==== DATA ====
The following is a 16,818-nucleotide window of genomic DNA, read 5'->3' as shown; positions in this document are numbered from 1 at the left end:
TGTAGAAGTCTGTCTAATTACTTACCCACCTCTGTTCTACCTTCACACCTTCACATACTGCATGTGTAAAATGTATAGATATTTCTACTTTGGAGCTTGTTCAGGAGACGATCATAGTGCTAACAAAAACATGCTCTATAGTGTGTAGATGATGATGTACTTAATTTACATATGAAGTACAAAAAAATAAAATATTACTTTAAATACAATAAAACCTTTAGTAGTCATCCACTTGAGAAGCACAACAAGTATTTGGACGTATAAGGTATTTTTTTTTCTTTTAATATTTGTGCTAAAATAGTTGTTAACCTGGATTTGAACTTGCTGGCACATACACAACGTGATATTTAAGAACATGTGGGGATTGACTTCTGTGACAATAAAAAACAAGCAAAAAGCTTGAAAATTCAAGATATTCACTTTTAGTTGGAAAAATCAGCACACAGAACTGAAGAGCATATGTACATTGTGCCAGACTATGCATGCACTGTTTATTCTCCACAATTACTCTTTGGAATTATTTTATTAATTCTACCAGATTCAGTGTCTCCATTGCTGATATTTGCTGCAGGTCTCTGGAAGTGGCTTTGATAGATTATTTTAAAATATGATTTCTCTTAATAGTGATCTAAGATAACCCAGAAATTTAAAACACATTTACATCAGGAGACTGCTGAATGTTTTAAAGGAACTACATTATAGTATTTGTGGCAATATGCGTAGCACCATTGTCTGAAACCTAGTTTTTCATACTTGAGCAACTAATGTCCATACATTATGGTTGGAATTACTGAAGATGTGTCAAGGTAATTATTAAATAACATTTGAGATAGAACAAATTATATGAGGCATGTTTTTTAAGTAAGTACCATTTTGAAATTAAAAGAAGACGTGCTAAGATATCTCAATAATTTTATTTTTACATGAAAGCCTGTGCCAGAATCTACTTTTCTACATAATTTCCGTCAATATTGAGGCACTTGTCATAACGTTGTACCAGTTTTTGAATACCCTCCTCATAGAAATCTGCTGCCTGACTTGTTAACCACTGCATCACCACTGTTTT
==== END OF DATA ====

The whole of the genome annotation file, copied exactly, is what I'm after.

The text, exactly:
The following is a 16,818-nucleotide window of genomic DNA, read 5'->3' as shown; positions in this document are numbered from 1 at the left end:
TGTAGAAGTCTGTCTAATTACTTACCCACCTCTGTTCTACCTTCACACCTTCACATACTGCATGTGTAAAATGTATAGATATTTCTACTTTGGAGCTTGTTCAGGAGACGATCATAGTGCTAACAAAAACATGCTCTATAGTGTGTAGATGATGATGTACTTAATTTACATATGAAGTACAAAAAAATAAAATATTACTTTAAATACAATAAAACCTTTAGTAGTCATCCACTTGAGAAGCACAACAAGTATTTGGACGTATAAGGTATTTTTTTTTCTTTTAATATTTGTGCTAAAATAGTTGTTAACCTGGATTTGAACTTGCTGGCACATACACAACGTGATATTTAAGAACATGTGGGGATTGACTTCTGTGACAATAAAAAACAAGCAAAAAGCTTGAAAATTCAAGATATTCACTTTTAGTTGGAAAAATCAGCACACAGAACTGAAGAGCATATGTACATTGTGCCAGACTATGCATGCACTGTTTATTCTCCACAATTACTCTTTGGAATTATTTTATTAATTCTACCAGATTCAGTGTCTCCATTGCTGATATTTGCTGCAGGTCTCTGGAAGTGGCTTTGATAGATTATTTTAAAATATGATTTCTCTTAATAGTGATCTAAGATAACCCAGAAATTTAAAACACATTTACATCAGGAGACTGCTGAATGTTTTAAAGGAACTACATTATAGTATTTGTGGCAATATGCGTAGCACCATTGTCTGAAACCTAGTTTTTCATACTTGAGCAACTAATGTCCATACATTATGGTTGGAATTACTGAAGATGTGTCAAGGTAATTATTAAATAACATTTGAGATAGAACAAATTATATGAGGCATGTTTTTTAAGTAAGTACCATTTTGAAATTAAAAGAAGACGTGCTAAGATATCTCAATAATTTTATTTTTACATGAAAGCCTGTGCCAGAATCTACTTTTCTACATAATTTCCGTCAATATTGAGGCACTTGTCATAACGTTGTACCAGTTTTTGAATACCCTCCTCATAGAAATCTGCTGCCTGACTTGTTAACCACTGCATCACCACTGTTTT